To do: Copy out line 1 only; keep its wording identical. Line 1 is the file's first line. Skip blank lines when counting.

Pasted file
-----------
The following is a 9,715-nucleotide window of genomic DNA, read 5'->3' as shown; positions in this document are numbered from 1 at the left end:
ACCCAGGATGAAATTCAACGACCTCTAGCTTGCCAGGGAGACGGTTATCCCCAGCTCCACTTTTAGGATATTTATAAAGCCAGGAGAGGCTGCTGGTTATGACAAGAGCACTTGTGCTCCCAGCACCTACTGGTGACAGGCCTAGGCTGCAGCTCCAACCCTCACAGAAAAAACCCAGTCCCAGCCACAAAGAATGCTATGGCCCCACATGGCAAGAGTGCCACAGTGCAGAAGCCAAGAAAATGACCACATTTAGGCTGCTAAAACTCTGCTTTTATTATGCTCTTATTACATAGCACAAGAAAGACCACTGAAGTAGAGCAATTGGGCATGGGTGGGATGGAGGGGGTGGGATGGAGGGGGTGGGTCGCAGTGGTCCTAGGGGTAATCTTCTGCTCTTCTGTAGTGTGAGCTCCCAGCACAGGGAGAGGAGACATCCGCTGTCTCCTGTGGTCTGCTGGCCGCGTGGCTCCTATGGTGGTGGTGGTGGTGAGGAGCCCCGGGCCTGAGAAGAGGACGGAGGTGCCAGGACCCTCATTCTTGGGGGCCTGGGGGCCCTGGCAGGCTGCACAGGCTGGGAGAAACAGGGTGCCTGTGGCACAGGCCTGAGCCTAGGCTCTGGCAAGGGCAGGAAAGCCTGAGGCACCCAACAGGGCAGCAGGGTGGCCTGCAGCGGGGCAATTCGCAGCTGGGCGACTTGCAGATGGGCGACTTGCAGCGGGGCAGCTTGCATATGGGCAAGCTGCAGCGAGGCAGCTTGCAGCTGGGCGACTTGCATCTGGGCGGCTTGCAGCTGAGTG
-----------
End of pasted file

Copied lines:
The following is a 9,715-nucleotide window of genomic DNA, read 5'->3' as shown; positions in this document are numbered from 1 at the left end: